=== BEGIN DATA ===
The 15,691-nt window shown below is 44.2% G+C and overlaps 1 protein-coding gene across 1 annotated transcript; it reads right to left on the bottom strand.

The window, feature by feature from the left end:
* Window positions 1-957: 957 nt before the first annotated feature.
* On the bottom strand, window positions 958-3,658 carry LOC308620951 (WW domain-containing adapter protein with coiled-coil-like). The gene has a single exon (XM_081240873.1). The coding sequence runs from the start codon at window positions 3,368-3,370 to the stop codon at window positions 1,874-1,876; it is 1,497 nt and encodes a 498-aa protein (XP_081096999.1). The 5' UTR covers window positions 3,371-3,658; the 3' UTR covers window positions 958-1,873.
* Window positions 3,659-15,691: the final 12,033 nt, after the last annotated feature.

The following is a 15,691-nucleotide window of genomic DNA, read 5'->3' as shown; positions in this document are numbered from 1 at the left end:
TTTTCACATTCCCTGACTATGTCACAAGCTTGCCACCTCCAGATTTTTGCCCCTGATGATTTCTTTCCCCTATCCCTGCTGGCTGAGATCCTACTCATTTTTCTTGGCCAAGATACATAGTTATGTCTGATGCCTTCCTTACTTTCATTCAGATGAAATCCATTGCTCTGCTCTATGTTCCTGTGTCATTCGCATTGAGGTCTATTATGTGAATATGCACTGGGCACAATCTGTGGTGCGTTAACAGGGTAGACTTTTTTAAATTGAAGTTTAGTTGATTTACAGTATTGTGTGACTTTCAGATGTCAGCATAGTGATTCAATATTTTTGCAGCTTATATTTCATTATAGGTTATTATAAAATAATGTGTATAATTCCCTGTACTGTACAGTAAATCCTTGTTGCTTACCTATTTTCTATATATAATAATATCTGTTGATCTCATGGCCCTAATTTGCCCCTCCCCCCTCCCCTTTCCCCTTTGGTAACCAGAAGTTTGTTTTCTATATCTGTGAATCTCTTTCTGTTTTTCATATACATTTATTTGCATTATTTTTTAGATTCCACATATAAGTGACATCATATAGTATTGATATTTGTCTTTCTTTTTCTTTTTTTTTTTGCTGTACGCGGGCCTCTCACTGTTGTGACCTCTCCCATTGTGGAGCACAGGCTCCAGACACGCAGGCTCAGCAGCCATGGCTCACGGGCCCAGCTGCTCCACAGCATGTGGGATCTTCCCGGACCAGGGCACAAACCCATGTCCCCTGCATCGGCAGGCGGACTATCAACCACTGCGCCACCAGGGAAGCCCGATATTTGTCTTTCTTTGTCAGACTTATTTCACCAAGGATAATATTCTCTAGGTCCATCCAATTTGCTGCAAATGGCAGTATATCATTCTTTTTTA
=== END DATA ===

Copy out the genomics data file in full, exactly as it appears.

The 15,691-nt window shown below is 44.2% G+C and overlaps 1 protein-coding gene across 1 annotated transcript; it reads right to left on the bottom strand.

The window, feature by feature from the left end:
* Window positions 1-957: 957 nt before the first annotated feature.
* On the bottom strand, window positions 958-3,658 carry LOC308620951 (WW domain-containing adapter protein with coiled-coil-like). The gene has a single exon (XM_081240873.1). The coding sequence runs from the start codon at window positions 3,368-3,370 to the stop codon at window positions 1,874-1,876; it is 1,497 nt and encodes a 498-aa protein (XP_081096999.1). The 5' UTR covers window positions 3,371-3,658; the 3' UTR covers window positions 958-1,873.
* Window positions 3,659-15,691: the final 12,033 nt, after the last annotated feature.

The following is a 15,691-nucleotide window of genomic DNA, read 5'->3' as shown; positions in this document are numbered from 1 at the left end:
TTTTCACATTCCCTGACTATGTCACAAGCTTGCCACCTCCAGATTTTTGCCCCTGATGATTTCTTTCCCCTATCCCTGCTGGCTGAGATCCTACTCATTTTTCTTGGCCAAGATACATAGTTATGTCTGATGCCTTCCTTACTTTCATTCAGATGAAATCCATTGCTCTGCTCTATGTTCCTGTGTCATTCGCATTGAGGTCTATTATGTGAATATGCACTGGGCACAATCTGTGGTGCGTTAACAGGGTAGACTTTTTTAAATTGAAGTTTAGTTGATTTACAGTATTGTGTGACTTTCAGATGTCAGCATAGTGATTCAATATTTTTGCAGCTTATATTTCATTATAGGTTATTATAAAATAATGTGTATAATTCCCTGTACTGTACAGTAAATCCTTGTTGCTTACCTATTTTCTATATATAATAATATCTGTTGATCTCATGGCCCTAATTTGCCCCTCCCCCCTCCCCTTTCCCCTTTGGTAACCAGAAGTTTGTTTTCTATATCTGTGAATCTCTTTCTGTTTTTCATATACATTTATTTGCATTATTTTTTAGATTCCACATATAAGTGACATCATATAGTATTGATATTTGTCTTTCTTTTTCTTTTTTTTTTTGCTGTACGCGGGCCTCTCACTGTTGTGACCTCTCCCATTGTGGAGCACAGGCTCCAGACACGCAGGCTCAGCAGCCATGGCTCACGGGCCCAGCTGCTCCACAGCATGTGGGATCTTCCCGGACCAGGGCACAAACCCATGTCCCCTGCATCGGCAGGCGGACTATCAACCACTGCGCCACCAGGGAAGCCCGATATTTGTCTTTCTTTGTCAGACTTATTTCACCAAGGATAATATTCTCTAGGTCCATCCAATTTGCTGCAAATGGCAGTATATCATTCTTTTTTA